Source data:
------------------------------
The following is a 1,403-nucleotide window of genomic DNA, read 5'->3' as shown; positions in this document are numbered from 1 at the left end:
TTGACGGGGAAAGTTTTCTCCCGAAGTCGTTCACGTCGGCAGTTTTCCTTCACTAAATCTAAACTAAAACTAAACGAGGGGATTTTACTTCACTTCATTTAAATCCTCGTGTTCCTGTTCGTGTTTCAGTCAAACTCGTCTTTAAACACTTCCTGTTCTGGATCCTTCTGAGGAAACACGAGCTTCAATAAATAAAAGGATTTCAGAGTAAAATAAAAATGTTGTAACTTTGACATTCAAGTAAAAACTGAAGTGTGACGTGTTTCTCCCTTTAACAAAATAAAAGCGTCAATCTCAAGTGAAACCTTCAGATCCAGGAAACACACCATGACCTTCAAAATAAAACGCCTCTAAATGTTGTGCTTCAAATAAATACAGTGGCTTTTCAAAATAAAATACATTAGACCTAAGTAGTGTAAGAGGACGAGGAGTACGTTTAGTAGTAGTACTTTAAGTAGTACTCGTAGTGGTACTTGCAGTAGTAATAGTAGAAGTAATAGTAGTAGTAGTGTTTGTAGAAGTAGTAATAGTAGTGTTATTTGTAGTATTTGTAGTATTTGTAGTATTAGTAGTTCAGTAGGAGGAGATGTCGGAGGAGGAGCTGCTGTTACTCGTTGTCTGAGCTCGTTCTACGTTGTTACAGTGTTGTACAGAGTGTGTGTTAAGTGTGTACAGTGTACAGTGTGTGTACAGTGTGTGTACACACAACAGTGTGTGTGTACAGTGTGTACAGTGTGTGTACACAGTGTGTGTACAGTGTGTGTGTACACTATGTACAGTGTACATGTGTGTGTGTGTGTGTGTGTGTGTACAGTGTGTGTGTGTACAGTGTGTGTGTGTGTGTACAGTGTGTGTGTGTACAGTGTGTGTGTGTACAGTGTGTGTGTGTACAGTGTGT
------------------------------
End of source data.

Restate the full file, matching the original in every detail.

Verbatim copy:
The following is a 1,403-nucleotide window of genomic DNA, read 5'->3' as shown; positions in this document are numbered from 1 at the left end:
TTGACGGGGAAAGTTTTCTCCCGAAGTCGTTCACGTCGGCAGTTTTCCTTCACTAAATCTAAACTAAAACTAAACGAGGGGATTTTACTTCACTTCATTTAAATCCTCGTGTTCCTGTTCGTGTTTCAGTCAAACTCGTCTTTAAACACTTCCTGTTCTGGATCCTTCTGAGGAAACACGAGCTTCAATAAATAAAAGGATTTCAGAGTAAAATAAAAATGTTGTAACTTTGACATTCAAGTAAAAACTGAAGTGTGACGTGTTTCTCCCTTTAACAAAATAAAAGCGTCAATCTCAAGTGAAACCTTCAGATCCAGGAAACACACCATGACCTTCAAAATAAAACGCCTCTAAATGTTGTGCTTCAAATAAATACAGTGGCTTTTCAAAATAAAATACATTAGACCTAAGTAGTGTAAGAGGACGAGGAGTACGTTTAGTAGTAGTACTTTAAGTAGTACTCGTAGTGGTACTTGCAGTAGTAATAGTAGAAGTAATAGTAGTAGTAGTGTTTGTAGAAGTAGTAATAGTAGTGTTATTTGTAGTATTTGTAGTATTTGTAGTATTAGTAGTTCAGTAGGAGGAGATGTCGGAGGAGGAGCTGCTGTTACTCGTTGTCTGAGCTCGTTCTACGTTGTTACAGTGTTGTACAGAGTGTGTGTTAAGTGTGTACAGTGTACAGTGTGTGTACAGTGTGTGTACACACAACAGTGTGTGTGTACAGTGTGTACAGTGTGTGTACACAGTGTGTGTACAGTGTGTGTGTACACTATGTACAGTGTACATGTGTGTGTGTGTGTGTGTGTGTGTACAGTGTGTGTGTGTACAGTGTGTGTGTGTGTGTACAGTGTGTGTGTGTACAGTGTGTGTGTGTACAGTGTGTGTGTGTACAGTGTGT